Republican lawmakers canceled a committee hearing on an anti-transgender bill because they weren’t prepared, the Milwaukee Journal-Sentinel reports:
A controversial bill that would bar transgender students from using certain bathrooms and locker rooms in public schools has been pulled from a public hearing scheduled for Thursday, two days after a similar policy in Illinois was found to have violated federal law.
An aide to state Rep. Jeremy Thiesfeldt (R-Fond du Lac), who chairs the Assembly’s Education Committee, said the measure will be rescheduled later in the month. He said the item was pulled to give lawmakers more time to be “fully prepared for a good hearing.”
The revision to the agenda comes two days after the U.S. Department of Education found that a similar policy at a Palatine, Ill., school distriction violated the federal Title IX anti-discrimination law.
The Wisconsin bill, proposed by Republican lawmakers Rep. Jesse Kremer of Kewaskum and Sen. Steve Nass of Whitewaer, would require public schools to designate gender-specific restrooms and locker rooms — effectively barring transgender students from using facilities in line with their gender identities.
Meanwhile, their bill continues to spur debate, Media Milwaukee reports:
“This bill absolutely violates federal law,” says Harper Jean Tobin, the director of Policy at the National Center for Transgender Equality. “The Department of Justice and Department of Education has made it very clear that this would be discrimination based on gender and therefore violates Title IX.”
A gay couple lost a battle regarding the birth certificate for their child, WKOW reports:
A state appeals court says a judge properly dismissed a gay couple’s request for a declaration that one of them is the legal parent of the other’s child.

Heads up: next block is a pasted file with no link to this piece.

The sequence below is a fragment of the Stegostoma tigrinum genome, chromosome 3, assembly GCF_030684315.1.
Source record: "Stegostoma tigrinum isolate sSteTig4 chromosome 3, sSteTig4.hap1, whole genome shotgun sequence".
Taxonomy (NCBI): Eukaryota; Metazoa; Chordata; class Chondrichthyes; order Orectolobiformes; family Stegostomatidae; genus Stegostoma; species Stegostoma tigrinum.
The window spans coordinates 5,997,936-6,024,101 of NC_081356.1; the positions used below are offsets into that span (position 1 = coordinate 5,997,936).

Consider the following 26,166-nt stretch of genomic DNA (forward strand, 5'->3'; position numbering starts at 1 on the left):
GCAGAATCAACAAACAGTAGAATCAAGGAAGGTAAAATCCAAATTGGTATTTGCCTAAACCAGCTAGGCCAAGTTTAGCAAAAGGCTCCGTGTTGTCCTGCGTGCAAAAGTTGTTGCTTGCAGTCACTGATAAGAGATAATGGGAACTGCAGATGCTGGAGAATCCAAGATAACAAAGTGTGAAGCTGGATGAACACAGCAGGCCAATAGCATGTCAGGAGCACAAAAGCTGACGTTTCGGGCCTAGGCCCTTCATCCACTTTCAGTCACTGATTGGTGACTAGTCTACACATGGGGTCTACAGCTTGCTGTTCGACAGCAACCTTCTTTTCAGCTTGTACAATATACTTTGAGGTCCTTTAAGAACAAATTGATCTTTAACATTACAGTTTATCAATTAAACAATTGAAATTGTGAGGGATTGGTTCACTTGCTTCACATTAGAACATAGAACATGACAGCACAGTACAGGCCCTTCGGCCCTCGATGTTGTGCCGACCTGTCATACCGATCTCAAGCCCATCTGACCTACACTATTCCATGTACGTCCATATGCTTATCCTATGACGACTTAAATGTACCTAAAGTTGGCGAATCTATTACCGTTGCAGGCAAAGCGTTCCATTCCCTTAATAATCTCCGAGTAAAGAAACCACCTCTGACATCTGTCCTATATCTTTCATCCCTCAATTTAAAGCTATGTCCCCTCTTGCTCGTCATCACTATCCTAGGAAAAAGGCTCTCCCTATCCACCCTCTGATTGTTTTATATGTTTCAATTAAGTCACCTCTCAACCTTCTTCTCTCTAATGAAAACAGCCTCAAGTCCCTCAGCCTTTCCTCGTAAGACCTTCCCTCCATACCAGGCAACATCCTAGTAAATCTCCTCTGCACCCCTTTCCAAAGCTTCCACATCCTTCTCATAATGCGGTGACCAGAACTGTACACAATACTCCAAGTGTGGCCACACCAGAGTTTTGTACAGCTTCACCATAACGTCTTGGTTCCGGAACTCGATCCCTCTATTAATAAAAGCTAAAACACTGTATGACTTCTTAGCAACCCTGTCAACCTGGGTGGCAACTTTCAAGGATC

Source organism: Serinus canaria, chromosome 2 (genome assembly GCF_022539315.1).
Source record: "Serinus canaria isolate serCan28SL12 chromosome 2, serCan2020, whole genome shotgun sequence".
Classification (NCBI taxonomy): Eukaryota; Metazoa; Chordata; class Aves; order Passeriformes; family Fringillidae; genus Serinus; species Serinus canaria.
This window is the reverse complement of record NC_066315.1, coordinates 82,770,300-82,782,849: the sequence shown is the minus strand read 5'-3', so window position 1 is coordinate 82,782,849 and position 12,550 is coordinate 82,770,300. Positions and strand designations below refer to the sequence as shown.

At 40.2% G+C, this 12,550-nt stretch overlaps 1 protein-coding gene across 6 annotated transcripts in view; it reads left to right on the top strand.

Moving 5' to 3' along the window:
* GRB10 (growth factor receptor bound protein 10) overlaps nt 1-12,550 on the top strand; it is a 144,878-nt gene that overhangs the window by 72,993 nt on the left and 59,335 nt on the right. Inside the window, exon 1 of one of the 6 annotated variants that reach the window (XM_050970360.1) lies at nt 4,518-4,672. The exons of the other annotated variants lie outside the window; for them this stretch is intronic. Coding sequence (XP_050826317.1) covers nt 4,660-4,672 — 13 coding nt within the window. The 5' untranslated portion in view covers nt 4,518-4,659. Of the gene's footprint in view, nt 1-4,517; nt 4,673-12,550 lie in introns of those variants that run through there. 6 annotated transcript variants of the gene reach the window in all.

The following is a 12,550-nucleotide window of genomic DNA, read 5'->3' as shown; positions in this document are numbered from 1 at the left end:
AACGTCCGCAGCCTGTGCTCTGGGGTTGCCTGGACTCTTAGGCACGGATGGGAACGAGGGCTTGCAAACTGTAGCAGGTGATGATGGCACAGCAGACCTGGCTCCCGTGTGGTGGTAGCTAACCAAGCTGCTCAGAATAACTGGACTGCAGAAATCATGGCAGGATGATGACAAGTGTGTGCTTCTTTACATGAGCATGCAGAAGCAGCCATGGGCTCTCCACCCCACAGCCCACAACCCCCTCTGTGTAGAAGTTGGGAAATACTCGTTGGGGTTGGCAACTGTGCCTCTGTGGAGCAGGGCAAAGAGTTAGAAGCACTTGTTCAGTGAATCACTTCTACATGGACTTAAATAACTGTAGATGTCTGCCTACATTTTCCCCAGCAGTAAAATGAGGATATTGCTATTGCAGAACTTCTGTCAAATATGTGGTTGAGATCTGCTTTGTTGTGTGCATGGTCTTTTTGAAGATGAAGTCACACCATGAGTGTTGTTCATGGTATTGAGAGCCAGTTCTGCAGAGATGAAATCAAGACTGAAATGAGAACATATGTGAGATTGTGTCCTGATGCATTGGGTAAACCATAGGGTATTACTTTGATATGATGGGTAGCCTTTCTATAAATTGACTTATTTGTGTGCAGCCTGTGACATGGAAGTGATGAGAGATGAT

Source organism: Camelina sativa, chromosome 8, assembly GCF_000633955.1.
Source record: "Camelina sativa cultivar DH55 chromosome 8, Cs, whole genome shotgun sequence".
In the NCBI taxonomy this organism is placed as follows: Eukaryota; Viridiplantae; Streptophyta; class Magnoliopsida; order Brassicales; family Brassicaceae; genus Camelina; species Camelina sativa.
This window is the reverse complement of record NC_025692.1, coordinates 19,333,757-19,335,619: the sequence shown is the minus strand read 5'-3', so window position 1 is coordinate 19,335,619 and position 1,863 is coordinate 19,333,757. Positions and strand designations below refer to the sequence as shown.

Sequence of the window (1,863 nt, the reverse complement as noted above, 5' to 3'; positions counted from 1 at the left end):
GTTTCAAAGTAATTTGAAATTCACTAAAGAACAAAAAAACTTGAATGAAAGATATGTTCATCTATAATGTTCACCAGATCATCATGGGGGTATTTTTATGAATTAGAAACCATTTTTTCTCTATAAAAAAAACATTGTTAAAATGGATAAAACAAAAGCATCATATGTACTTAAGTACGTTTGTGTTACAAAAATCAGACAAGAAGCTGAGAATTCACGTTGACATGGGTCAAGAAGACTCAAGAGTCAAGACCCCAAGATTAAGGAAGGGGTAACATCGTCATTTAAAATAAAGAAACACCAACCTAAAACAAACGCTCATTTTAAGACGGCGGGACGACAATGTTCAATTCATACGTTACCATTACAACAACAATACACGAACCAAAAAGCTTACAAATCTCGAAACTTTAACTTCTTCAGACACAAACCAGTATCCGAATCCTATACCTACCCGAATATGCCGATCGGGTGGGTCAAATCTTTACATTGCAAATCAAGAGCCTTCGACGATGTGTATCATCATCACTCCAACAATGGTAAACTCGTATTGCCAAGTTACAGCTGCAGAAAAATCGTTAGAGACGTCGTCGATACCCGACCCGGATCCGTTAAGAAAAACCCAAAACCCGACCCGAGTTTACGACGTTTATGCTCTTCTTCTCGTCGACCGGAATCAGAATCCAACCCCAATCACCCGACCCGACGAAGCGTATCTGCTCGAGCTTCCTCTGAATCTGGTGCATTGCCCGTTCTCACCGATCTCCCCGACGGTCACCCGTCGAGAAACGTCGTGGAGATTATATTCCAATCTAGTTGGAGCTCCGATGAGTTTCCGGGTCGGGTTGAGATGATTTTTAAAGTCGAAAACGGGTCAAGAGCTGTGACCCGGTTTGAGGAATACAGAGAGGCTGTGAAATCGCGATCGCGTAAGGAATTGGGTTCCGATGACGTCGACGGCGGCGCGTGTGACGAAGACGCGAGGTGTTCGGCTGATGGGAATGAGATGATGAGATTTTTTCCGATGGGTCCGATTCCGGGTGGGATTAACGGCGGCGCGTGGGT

One member of the female couple was artificially inseminated and gave birth in June 2014. Days later the couple got married after a federal judge legalized gay marriage in Wisconsin.
The couple asked a Winnebago County judge in November 2014 to declare the woman who wasn’t inseminated is the second legal parent. A judge dismissed the petition, saying the couple really was seeking a declaration that statutes using the terms “husband” and “wife” are unconstitutional but failed to notify the attorney general’s office.
The 2nd District Court of Appeals agreed in a ruling Wednesday. The couple’s attorney didn’t immediately return a message.
Becca Devine, staff writer for the Dakota Student, calls on the state and North Dakota State University to do better by LGBTQ students:
I have to say that I am disappointed with the lack of laws protecting the LGBTQ community in North Dakota, but I am not surprised. What does shock me is the lack of resources for LGBTQ students on campus. We are fortunate to have a great student organization like the Ten Percent Society but there needs to be more. When it comes to resources for the LGBTQ community, we have to take a look at NDSU. When paging through their handbook, it is amazing how much their campus has done for the student community.
Some resources that NDSU have include: a resource room that provides education for faculty, staff and students on campus, safe zone areas, scholarships for the LGBTQ students and gender neutral bathrooms.
UND needs to have faculty willing to take part of safe zone training to become more informed with LGBTQ topics. Not only will this allow students to feel safe but faculty can be allies and provide other resources for students on campus. Having the option of gender neutral bathrooms is important because no student should have to leave a building in order to use the bathroom.